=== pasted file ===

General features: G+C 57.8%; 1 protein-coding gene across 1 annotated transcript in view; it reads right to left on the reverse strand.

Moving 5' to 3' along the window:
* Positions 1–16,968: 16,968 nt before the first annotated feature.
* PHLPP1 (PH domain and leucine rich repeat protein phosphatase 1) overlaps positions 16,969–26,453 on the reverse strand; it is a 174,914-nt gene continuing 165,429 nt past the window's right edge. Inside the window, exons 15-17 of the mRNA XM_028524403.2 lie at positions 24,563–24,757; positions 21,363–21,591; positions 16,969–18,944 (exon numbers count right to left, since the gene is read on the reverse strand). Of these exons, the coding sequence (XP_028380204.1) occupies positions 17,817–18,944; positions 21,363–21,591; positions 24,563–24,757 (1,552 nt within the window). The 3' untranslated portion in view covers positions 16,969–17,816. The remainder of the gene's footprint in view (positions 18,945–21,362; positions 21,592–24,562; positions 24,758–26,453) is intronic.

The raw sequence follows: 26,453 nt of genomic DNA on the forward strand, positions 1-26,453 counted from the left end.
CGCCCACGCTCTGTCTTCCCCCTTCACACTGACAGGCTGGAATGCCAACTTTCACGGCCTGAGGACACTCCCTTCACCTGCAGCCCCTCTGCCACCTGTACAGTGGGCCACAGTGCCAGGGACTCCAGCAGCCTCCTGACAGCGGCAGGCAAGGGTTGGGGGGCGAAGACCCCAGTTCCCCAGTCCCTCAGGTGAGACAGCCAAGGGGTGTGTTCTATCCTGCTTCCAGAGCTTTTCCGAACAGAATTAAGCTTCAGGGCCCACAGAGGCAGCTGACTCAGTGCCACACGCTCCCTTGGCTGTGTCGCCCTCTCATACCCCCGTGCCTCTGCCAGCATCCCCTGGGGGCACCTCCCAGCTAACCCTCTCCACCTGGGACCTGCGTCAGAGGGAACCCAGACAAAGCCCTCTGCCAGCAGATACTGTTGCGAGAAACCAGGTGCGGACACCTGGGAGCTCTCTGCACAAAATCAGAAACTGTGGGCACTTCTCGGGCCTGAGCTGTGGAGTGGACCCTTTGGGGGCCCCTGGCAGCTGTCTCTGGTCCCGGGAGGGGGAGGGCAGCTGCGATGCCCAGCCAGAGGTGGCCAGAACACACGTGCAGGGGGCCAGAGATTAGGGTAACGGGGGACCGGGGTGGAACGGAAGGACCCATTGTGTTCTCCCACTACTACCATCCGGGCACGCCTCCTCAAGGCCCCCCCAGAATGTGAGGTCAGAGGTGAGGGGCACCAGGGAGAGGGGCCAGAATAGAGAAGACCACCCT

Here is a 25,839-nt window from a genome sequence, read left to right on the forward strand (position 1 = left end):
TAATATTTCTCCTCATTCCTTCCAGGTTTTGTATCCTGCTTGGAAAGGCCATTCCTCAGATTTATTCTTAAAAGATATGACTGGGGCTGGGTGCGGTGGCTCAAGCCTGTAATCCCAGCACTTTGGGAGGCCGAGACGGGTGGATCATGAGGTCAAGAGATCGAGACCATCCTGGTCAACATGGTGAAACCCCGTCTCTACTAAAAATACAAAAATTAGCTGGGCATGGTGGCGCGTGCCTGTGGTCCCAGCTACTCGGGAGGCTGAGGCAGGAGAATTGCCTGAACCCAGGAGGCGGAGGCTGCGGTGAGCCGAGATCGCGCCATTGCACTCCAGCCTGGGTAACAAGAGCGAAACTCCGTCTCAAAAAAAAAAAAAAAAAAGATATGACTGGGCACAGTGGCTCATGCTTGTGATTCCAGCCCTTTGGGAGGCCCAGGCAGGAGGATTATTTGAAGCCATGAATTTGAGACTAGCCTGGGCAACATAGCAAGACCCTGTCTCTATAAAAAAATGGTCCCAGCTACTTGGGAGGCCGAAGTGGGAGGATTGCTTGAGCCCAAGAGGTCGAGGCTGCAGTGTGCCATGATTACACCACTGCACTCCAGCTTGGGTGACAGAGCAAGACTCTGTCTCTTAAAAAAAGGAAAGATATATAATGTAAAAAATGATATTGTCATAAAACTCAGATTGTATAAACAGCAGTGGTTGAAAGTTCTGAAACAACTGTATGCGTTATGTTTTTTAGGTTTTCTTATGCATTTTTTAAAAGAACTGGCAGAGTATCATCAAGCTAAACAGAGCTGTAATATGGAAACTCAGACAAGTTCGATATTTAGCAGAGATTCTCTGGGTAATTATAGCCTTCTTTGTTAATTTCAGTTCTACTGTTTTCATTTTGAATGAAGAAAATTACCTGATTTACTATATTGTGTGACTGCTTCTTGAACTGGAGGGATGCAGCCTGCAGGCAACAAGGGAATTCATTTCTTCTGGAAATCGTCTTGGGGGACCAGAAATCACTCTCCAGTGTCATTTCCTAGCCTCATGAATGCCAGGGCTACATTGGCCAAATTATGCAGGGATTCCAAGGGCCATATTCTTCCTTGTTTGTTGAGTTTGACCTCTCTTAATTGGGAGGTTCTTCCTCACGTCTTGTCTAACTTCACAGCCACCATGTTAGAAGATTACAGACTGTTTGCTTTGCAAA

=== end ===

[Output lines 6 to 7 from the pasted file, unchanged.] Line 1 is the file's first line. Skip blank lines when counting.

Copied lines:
CGCCCACGCTCTGTCTTCCCCCTTCACACTGACAGGCTGGAATGCCAACTTTCACGGCCTGAGGACACTCCCTTCACCTGCAGCCCCTCTGCCACCTGTACAGTGGGCCACAGTGCCAGGGACTCCAGCAGCCTCCTGACAGCGGCAGGCAAGGGTTGGGGGGCGAAGACCCCAGTTCCCCAGTCCCTCAGGTGAGACAGCCAAGGGGTGTGTTCTATCCTGCTTCCAGAGCTTTTCCGAACAGAATTAAGCTTCAGGGCCCACAGAGGCAGCTGACTCAGTGCCACACGCTCCCTTGGCTGTGTCGCCCTCTCATACCCCCGTGCCTCTGCCAGCATCCCCTGGGGGCACCTCCCAGCTAACCCTCTCCACCTGGGACCTGCGTCAGAGGGAACCCAGACAAAGCCCTCTGCCAGCAGATACTGTTGCGAGAAACCAGGTGCGGACACCTGGGAGCTCTCTGCACAAAATCAGAAACTGTGGGCACTTCTCGGGCCTGAGCTGTGGAGTGGACCCTTTGGGGGCCCCTGGCAGCTGTCTCTGGTCCCGGGAGGGGGAGGGCAGCTGCGATGCCCAGCCAGAGGTGGCCAGAACACACGTGCAGGGGGCCAGAGATTAGGGTAACGGGGGACCGGGGTGGAACGGAAGGACCCATTGTGTTCTCCCACTACTACCATCCGGGCACGCCTCCTCAAGGCCCCCCCAGAATGTGAGGTCAGAGGTGAGGGGCACCAGGGAGAGGGGCCAGAATAGAGAAGACCACCCT

Here is a 25,839-nt window from a genome sequence, read left to right on the forward strand (position 1 = left end):